“Well, I think we did. We actually played more zone than we played man when you go back and look at the film. And at times, I think our leverage in man at times weren’t exactly where we should be. And then some other times, they made some plays and you’ve got to at times tip your hat. That catch that [Carolina Panthers WR Kelvin] Benjamin had, we were in a zero blitz. Pressure’s coming in on Cam, he throws it, [DB] Jimmie Ward’s as good as he can be in coverage and actually tips the ball twice and then Benjamin catches it on his back and it’s a heck-of-a job by Kelvin. On the corner post that Olsen ran for the big touchdown, they had never shown that before. They had always shown corner, corner, corner. [S] Antoine [Bethea] tried to jump it. Olsen’s a very talented player. He made a great move on the corner and then broke it back to the post. So, good play call by them, good execution by them too. So, sometimes I don’t think you just say, ‘Well, we can’t play man.’ You know, our guys are right there at times and a lot of them are contested catches. We’ve just got to come down and make the play. We had the long play on the sideline to [Carolina Panthers WR Ted] Ginn [Jr.] that they ruled inbounds as he went out of bounds and then dropped the ball. So, you know it’s not like, sometimes I think when you look at that and just see, say, ‘Hey, guys are running free by five yards. What are we doing here?’ I think our guys are in position to make plays and they made, obviously, made more plays than we did yesterday.”
You got decent pressure in the opener. Yesterday, not so much. What did you see? Was it Cam just basically stepping out of trouble or did you get enough push up front?
“There are times when we got really good push and then all of sudden he keeps things alive with his legs, you know, and scrambles out of it. That’s the nature of playing someone like him because not only is he athletic as is, he’s just such a big guy. He’s hard to bring down even when you have a free rusher on him. You know, we had a free rusher on him once, I think [DL] Arik [Armstead] broke through on a blitz. He just sidesteps to the other side and runs down the sideline and gets a first down out of it. I would say probably 30 of the other 32 quarterbacks in the league are sacked in that situation or throwing the ball hot. So, it’s a little bit to him. We were also aware of his ability to move. So, it’s more of collapsing the pocket and pushing the pocket around him than kind of getting on different levels because when you get on different levels, when you have a quarterback like that, he hurts you even more by using his feet to either A, run for it, or to scramble and keep things alive and then you’ve got to stay in coverage for a lot longer time. So, obviously, it’s easier to rush when we rushed against [Los Angeles Rams QB] Case [Keenum] than it is against Cam. So, you’ve got to understand that when you’re the guys rushing the quarterback.”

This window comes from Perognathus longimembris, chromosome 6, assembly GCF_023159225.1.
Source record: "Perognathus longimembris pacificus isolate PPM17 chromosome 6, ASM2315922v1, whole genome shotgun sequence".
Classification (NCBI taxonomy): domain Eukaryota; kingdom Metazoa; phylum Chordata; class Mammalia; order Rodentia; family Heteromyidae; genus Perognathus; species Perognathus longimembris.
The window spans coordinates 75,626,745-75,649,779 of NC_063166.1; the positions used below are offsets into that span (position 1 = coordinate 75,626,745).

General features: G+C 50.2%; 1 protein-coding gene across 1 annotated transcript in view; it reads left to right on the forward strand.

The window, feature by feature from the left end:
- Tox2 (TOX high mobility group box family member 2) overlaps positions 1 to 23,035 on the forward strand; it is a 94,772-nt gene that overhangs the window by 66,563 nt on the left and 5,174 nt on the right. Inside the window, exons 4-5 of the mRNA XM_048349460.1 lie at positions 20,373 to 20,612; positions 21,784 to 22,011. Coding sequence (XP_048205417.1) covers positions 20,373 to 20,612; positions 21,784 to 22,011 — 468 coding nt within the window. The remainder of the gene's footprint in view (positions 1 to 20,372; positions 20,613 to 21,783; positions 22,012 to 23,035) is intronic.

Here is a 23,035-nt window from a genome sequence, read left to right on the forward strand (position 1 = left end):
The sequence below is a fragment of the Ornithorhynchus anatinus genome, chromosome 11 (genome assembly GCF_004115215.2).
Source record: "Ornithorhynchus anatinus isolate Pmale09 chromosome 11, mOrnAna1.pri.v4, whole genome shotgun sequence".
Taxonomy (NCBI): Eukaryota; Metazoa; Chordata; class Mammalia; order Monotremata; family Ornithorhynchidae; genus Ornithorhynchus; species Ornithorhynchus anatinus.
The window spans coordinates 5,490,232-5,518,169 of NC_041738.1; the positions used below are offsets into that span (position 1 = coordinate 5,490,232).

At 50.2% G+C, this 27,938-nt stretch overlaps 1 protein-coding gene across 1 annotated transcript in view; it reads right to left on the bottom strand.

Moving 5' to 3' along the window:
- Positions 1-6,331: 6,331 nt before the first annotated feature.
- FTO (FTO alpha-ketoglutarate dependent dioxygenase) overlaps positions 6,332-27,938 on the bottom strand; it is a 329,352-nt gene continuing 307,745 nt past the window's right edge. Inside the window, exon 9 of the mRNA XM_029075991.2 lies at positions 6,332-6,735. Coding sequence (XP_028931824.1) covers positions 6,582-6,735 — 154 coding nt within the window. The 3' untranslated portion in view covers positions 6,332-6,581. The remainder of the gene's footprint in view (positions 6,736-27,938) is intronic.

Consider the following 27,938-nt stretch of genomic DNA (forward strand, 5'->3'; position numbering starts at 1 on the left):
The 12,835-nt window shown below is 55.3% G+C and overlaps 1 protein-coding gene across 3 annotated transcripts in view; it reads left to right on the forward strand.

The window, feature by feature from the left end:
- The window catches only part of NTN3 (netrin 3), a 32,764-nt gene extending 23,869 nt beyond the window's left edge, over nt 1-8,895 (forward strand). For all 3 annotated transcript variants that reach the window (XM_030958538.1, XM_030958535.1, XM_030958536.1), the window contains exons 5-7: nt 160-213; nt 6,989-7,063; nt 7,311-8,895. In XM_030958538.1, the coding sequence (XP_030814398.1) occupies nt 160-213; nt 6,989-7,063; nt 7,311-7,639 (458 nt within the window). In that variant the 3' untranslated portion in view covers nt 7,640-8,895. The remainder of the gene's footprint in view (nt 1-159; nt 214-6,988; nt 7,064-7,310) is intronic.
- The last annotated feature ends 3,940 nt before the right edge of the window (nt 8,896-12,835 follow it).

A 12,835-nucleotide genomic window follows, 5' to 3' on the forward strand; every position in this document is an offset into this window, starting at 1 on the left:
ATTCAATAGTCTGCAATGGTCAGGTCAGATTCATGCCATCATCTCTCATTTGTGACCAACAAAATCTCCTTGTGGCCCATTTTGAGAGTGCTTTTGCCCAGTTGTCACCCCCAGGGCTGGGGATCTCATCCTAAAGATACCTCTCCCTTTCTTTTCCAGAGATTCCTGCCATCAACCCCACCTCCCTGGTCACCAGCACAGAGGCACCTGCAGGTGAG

How is Seattle Seahawks QB Russell Wilson different? You’re going to have to contain with Wilson the same?
“Yeah, and that’s why I said 30 out of the 32. I think Russell is as dynamic as it is in terms of keeping things alive with his feet. And he’s always looking for the big play. A lot of times with him, the big play isn’t the run. He’ll keep the play alive and just keep going until someone can get open downfield and he’s always looking to throw the ball down the field. So, it’s something we’re going to have to be aware of this week. There’s a little bit of size discrepancy between the two of them, but in terms of being active in the pocket, keeping things alive, they’re both very similar from that standpoint.”
Is there an update on LB Ray-Ray Armstrong yet?
“I have not met with the trainers yet. So, I’ll do that after this meeting. But, I haven’t heard anything on Ray-Ray so far.”
What did you learn about this defense as a whole after watching the video? I mean, obviously a dramatic difference from Week 1 to Week 2 and some of that’s the opponent, no doubt. But, after watching it sort of as a whole, why were you guys not as effective yesterday?
“The biggest disappointing thing was the run game. We had been good at the run game in the week before and then this week, we just didn’t make some plays when we had to make some plays. You know, they ran a zone-option where we had a corner that should have been sitting out in the flat and the ball’s pitched right to him but he gets caught inside with bad eyes and the ball’s down the sideline for a 40-yard gain. So, it was really those explosive plays. Those seven plays of 20-plus that got us. Two of those pass plays, you know, the long one to Olsen obviously for the touchdown and the long one down the sideline to Ginn hurt us. But, in the run game, there were too many big plays that occurred. Sometimes it’s missed tackles. We had guys in position to make plays but then didn’t tackle, didn’t get him down to the ground. First guy there didn’t get him down to the ground. And then other times, it was just kind of bad eyes where we should have had support but we were looking in the backfield and should have been taking care of their responsibility in those situations.”